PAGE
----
Three Main Rules

To the left, is an image of a hockey rink, with lines showing the distance a puck must travel to trigger an official to call a penalty for a violation of one of the 'three main rules' of hockey. Below you will find detailed descriptions of each of these rules.

Three Main Rules Image
[1 - Icing The Puck] [2 - Offside] [3 - Offside Pass]

1. Icing The Puck

    Icing the puck is not permitted hen the teams are at equal numerical strength. Thus, it is an infraction when a player on his team's side of the red center line shoots the puck all the way down the ice, it crosses the red goal line at any point other than the goal itself and is first touched by a defending player. When this occurs, play is stopped and the puck is returned to the other end of the ice for a face-off in the offending team's zone.

    Icing the puck is not called:
    • If a goalie plays the puck by leaving his net.
    • If the puck cuts across part of the goal crease.
    • When a defending opponent, in the judgement of the linesman, could have played the puck before it crossed the red goal line.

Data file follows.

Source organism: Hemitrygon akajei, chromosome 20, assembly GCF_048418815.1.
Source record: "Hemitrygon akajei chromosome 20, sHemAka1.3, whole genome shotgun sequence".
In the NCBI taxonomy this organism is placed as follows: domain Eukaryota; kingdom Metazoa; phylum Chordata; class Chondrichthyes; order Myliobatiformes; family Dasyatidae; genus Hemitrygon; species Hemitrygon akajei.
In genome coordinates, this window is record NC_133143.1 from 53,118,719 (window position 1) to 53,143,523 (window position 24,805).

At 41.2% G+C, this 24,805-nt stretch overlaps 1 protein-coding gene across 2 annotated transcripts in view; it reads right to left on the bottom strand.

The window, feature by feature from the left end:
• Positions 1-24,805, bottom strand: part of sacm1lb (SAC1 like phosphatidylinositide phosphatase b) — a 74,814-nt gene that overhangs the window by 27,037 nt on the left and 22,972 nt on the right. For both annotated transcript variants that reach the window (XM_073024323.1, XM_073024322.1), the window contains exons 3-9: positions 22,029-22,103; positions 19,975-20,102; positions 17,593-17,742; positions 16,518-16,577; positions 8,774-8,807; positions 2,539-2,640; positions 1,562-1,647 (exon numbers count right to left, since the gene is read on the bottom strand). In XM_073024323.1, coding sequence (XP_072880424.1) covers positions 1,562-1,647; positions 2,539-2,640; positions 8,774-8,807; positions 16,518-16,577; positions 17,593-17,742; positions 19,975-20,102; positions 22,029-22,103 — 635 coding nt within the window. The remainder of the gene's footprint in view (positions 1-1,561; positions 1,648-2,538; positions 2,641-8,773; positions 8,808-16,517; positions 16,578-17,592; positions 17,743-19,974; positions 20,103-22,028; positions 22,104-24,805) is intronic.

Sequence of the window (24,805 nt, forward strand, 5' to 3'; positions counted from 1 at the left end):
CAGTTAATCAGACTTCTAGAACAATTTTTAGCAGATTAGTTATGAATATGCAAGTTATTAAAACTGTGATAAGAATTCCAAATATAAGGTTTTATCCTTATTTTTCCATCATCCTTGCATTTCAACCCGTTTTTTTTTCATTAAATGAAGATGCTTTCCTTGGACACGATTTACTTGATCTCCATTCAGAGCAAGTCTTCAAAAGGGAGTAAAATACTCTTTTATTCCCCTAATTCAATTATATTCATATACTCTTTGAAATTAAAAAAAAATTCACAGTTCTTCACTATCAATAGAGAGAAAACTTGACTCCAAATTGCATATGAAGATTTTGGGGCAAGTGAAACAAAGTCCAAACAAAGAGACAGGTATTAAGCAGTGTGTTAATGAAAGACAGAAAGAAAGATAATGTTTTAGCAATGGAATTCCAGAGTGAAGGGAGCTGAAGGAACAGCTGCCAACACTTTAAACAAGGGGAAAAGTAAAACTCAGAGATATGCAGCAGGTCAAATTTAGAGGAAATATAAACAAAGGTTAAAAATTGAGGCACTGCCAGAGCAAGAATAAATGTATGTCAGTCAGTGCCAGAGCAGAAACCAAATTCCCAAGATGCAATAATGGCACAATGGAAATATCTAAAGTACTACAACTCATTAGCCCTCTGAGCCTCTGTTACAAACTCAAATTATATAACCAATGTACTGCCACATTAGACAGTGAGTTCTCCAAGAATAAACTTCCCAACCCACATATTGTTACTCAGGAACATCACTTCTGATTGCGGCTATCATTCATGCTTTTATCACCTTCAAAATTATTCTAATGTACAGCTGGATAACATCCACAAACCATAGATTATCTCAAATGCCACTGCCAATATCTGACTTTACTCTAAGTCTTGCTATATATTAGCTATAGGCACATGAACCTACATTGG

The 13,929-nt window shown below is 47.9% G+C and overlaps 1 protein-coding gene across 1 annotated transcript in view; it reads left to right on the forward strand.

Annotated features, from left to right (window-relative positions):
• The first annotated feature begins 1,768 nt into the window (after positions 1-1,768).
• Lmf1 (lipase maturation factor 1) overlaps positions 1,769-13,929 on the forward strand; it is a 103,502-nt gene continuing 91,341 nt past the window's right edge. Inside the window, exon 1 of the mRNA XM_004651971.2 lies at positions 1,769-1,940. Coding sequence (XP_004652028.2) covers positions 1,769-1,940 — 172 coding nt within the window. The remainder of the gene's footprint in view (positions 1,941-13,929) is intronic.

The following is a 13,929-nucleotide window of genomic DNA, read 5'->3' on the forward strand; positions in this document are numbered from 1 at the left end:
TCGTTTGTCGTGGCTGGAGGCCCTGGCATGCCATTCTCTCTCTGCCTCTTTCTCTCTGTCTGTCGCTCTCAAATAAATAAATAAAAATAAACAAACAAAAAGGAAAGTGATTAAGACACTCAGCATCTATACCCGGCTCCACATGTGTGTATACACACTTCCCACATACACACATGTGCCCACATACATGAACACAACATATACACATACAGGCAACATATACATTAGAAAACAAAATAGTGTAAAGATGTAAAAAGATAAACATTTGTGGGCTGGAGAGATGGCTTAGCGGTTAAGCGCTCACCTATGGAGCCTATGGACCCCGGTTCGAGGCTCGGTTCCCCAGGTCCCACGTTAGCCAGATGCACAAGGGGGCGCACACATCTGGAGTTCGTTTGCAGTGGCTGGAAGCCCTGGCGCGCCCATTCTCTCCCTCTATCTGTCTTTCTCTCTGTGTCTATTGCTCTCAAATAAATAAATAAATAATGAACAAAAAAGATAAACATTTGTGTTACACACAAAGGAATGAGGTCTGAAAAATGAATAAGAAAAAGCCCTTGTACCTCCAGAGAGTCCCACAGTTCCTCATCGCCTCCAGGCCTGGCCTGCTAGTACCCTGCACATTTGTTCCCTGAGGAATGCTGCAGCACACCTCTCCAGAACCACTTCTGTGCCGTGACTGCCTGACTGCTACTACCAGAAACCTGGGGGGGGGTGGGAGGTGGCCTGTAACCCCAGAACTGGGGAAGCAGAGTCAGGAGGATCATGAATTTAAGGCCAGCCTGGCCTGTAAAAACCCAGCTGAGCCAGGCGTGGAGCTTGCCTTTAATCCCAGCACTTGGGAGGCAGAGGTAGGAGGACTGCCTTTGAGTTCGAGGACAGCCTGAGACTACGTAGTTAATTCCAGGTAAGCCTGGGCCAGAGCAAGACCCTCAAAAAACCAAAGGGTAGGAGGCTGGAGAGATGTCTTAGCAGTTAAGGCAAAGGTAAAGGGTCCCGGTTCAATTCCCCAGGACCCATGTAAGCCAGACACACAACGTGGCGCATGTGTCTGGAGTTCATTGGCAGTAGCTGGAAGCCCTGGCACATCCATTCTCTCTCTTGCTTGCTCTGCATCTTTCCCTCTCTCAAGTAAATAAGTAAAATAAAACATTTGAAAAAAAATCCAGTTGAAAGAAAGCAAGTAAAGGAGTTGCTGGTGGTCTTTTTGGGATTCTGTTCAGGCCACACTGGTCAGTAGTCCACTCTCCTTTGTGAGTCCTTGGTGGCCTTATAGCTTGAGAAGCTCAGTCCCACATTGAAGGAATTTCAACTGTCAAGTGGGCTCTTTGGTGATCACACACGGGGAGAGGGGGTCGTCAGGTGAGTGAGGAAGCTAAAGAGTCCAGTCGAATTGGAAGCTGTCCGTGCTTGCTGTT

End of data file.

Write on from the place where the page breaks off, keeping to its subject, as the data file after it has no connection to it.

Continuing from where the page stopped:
• When an attacking player who was onside (in the same zone) when the puck was shot down the ice manages to touch it first.
    • When a team is playing short-handed because of a penalty or penalties.

2. Offside

    A team is offside when any member of the attacking team precedes the puck over the defending team's blue line. The position of the player's skates and not that of his stick is the determining factor. If both skates are over the blue line before the puck, the player is offside. If he has only one skate over the blue line and one on it, he is onside.

3. Offside pass

    When a player passes the puck from his defending zone to a teammate beyond the center red line (thus crossing both the blue line and the red line), it is an offside pass. The position of the puck (not the player's skates in this case) is the determining factor in deciding from which zone the pass was made.

1997 - 2000